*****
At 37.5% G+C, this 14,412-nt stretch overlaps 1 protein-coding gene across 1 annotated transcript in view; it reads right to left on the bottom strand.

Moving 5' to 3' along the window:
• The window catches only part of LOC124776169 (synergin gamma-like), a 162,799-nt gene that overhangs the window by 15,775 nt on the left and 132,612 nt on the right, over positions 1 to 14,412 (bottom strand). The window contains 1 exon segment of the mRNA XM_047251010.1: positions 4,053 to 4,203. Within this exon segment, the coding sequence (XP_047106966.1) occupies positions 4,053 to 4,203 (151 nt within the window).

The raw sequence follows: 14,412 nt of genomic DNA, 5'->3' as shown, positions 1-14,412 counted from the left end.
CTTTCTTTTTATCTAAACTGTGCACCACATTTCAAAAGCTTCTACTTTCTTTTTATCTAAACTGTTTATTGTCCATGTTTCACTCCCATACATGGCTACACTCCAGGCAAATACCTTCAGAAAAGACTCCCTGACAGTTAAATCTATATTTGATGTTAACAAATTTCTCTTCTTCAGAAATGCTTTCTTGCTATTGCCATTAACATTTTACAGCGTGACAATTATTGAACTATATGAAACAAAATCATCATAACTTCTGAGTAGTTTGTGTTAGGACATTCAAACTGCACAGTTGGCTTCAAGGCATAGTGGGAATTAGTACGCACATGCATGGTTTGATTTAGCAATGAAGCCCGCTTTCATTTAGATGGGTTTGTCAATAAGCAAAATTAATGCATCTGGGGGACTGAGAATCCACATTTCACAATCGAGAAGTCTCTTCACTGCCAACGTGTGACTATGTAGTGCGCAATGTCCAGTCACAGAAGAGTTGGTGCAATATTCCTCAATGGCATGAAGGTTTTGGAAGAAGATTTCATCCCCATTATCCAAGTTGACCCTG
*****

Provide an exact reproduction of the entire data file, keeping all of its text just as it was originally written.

At 37.5% G+C, this 14,412-nt stretch overlaps 1 protein-coding gene across 1 annotated transcript in view; it reads right to left on the bottom strand.

Moving 5' to 3' along the window:
• The window catches only part of LOC124776169 (synergin gamma-like), a 162,799-nt gene that overhangs the window by 15,775 nt on the left and 132,612 nt on the right, over positions 1 to 14,412 (bottom strand). The window contains 1 exon segment of the mRNA XM_047251010.1: positions 4,053 to 4,203. Within this exon segment, the coding sequence (XP_047106966.1) occupies positions 4,053 to 4,203 (151 nt within the window).

The raw sequence follows: 14,412 nt of genomic DNA, 5'->3' as shown, positions 1-14,412 counted from the left end.
CTTTCTTTTTATCTAAACTGTGCACCACATTTCAAAAGCTTCTACTTTCTTTTTATCTAAACTGTTTATTGTCCATGTTTCACTCCCATACATGGCTACACTCCAGGCAAATACCTTCAGAAAAGACTCCCTGACAGTTAAATCTATATTTGATGTTAACAAATTTCTCTTCTTCAGAAATGCTTTCTTGCTATTGCCATTAACATTTTACAGCGTGACAATTATTGAACTATATGAAACAAAATCATCATAACTTCTGAGTAGTTTGTGTTAGGACATTCAAACTGCACAGTTGGCTTCAAGGCATAGTGGGAATTAGTACGCACATGCATGGTTTGATTTAGCAATGAAGCCCGCTTTCATTTAGATGGGTTTGTCAATAAGCAAAATTAATGCATCTGGGGGACTGAGAATCCACATTTCACAATCGAGAAGTCTCTTCACTGCCAACGTGTGACTATGTAGTGCGCAATGTCCAGTCACAGAAGAGTTGGTGCAATATTCCTCAATGGCATGAAGGTTTTGGAAGAAGATTTCATCCCCATTATCCAAGTTGACCCTG